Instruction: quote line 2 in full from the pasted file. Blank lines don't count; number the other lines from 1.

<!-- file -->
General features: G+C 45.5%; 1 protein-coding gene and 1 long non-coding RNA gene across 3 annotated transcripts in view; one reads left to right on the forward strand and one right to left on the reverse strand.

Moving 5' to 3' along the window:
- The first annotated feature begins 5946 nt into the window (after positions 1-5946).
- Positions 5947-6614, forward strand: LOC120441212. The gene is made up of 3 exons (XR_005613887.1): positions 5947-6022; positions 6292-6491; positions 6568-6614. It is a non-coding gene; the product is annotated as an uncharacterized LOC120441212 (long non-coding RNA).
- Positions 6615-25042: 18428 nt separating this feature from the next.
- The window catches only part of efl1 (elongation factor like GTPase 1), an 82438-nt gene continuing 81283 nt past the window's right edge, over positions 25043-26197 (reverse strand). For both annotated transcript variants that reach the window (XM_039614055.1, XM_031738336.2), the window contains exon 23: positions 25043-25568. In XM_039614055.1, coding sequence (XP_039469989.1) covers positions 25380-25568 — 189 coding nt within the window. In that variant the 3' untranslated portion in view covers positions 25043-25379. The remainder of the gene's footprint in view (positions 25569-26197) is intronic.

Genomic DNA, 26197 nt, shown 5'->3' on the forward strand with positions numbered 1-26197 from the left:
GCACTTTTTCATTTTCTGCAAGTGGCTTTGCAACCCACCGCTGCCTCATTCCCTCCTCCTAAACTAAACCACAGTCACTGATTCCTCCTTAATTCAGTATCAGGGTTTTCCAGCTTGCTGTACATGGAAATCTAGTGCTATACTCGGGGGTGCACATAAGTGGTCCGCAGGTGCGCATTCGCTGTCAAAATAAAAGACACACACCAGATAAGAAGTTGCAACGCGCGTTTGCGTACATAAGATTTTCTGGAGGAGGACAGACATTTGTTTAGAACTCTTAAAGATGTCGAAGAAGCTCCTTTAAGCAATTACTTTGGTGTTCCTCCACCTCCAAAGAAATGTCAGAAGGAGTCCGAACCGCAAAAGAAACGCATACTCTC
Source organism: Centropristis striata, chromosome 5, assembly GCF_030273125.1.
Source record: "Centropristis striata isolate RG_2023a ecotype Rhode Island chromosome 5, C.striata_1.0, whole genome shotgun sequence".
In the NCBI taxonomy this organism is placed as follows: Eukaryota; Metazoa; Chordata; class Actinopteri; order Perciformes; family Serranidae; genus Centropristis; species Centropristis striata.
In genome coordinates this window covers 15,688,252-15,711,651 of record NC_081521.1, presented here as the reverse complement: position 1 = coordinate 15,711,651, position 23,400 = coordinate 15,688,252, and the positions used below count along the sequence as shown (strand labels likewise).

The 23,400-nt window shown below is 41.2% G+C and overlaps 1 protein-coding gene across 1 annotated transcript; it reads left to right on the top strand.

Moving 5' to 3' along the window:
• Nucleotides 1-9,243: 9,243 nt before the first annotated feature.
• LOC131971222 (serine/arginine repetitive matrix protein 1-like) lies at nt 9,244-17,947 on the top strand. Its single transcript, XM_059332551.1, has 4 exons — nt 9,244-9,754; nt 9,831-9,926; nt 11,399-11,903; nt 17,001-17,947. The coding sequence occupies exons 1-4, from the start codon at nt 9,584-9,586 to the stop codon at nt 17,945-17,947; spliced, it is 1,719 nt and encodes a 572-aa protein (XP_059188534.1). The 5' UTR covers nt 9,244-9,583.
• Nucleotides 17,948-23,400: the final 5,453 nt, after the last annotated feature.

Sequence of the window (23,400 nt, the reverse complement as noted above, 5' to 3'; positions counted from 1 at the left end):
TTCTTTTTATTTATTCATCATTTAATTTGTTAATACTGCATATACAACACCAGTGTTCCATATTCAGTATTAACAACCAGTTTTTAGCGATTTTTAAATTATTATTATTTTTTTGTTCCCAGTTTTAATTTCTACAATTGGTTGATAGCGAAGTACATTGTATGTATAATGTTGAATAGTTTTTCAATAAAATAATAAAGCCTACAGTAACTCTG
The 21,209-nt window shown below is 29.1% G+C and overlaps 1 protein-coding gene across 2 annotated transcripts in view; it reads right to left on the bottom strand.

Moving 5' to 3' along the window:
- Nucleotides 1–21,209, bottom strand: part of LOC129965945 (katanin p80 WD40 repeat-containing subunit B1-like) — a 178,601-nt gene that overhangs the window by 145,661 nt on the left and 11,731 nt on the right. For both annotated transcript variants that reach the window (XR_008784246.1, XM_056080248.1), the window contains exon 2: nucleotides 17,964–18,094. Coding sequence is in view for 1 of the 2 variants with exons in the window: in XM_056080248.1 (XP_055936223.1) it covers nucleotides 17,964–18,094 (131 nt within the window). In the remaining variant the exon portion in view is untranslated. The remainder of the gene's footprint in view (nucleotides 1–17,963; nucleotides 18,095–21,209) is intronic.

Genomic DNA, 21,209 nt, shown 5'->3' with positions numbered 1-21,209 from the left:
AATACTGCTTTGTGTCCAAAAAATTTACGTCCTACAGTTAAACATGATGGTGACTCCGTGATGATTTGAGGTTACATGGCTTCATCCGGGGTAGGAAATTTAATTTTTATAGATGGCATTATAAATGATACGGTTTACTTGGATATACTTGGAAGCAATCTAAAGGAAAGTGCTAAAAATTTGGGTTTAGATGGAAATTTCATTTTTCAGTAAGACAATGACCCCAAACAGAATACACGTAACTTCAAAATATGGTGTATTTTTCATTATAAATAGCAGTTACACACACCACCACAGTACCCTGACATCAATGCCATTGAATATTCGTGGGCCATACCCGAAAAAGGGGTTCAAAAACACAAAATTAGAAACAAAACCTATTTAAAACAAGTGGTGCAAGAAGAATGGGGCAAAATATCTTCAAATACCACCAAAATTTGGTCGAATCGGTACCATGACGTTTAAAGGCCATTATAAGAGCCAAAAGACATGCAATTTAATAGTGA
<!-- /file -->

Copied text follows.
Moving 5' to 3' along the window: